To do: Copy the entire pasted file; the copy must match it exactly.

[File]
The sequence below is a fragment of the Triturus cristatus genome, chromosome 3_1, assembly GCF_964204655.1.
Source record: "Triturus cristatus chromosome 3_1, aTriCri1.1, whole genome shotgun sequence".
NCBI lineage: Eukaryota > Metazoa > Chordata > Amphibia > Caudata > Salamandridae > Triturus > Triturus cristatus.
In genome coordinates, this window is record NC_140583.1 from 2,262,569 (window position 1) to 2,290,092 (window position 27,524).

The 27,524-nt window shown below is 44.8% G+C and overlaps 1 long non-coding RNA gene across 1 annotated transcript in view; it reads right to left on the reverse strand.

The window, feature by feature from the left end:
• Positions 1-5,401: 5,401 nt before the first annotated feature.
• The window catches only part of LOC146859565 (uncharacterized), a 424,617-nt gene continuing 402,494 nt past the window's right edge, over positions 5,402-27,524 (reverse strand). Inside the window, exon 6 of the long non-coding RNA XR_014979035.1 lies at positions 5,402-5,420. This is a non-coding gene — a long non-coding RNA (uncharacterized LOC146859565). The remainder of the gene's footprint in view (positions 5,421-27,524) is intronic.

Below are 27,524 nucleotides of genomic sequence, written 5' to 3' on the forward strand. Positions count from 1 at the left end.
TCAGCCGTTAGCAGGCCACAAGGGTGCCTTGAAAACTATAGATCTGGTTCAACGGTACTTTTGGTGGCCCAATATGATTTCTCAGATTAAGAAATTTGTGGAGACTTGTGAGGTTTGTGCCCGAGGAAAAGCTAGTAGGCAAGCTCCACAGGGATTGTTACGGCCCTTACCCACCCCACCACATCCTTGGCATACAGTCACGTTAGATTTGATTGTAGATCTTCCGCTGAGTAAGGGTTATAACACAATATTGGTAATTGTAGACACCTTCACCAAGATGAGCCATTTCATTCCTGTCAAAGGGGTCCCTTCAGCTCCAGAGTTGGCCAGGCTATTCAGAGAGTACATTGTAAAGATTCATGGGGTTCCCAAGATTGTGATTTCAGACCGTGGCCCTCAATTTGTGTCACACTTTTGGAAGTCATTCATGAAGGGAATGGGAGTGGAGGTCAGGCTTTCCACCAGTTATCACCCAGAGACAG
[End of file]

The sequence below is a fragment of the Triturus cristatus genome, chromosome 3_1, assembly GCF_964204655.1.
Source record: "Triturus cristatus chromosome 3_1, aTriCri1.1, whole genome shotgun sequence".
NCBI lineage: Eukaryota > Metazoa > Chordata > Amphibia > Caudata > Salamandridae > Triturus > Triturus cristatus.
In genome coordinates, this window is record NC_140583.1 from 2,262,569 (window position 1) to 2,290,092 (window position 27,524).

The 27,524-nt window shown below is 44.8% G+C and overlaps 1 long non-coding RNA gene across 1 annotated transcript in view; it reads right to left on the reverse strand.

The window, feature by feature from the left end:
• Positions 1-5,401: 5,401 nt before the first annotated feature.
• The window catches only part of LOC146859565 (uncharacterized), a 424,617-nt gene continuing 402,494 nt past the window's right edge, over positions 5,402-27,524 (reverse strand). Inside the window, exon 6 of the long non-coding RNA XR_014979035.1 lies at positions 5,402-5,420. This is a non-coding gene — a long non-coding RNA (uncharacterized LOC146859565). The remainder of the gene's footprint in view (positions 5,421-27,524) is intronic.

Below are 27,524 nucleotides of genomic sequence, written 5' to 3' on the forward strand. Positions count from 1 at the left end.
TCAGCCGTTAGCAGGCCACAAGGGTGCCTTGAAAACTATAGATCTGGTTCAACGGTACTTTTGGTGGCCCAATATGATTTCTCAGATTAAGAAATTTGTGGAGACTTGTGAGGTTTGTGCCCGAGGAAAAGCTAGTAGGCAAGCTCCACAGGGATTGTTACGGCCCTTACCCACCCCACCACATCCTTGGCATACAGTCACGTTAGATTTGATTGTAGATCTTCCGCTGAGTAAGGGTTATAACACAATATTGGTAATTGTAGACACCTTCACCAAGATGAGCCATTTCATTCCTGTCAAAGGGGTCCCTTCAGCTCCAGAGTTGGCCAGGCTATTCAGAGAGTACATTGTAAAGATTCATGGGGTTCCCAAGATTGTGATTTCAGACCGTGGCCCTCAATTTGTGTCACACTTTTGGAAGTCATTCATGAAGGGAATGGGAGTGGAGGTCAGGCTTTCCACCAGTTATCACCCAGAGACAG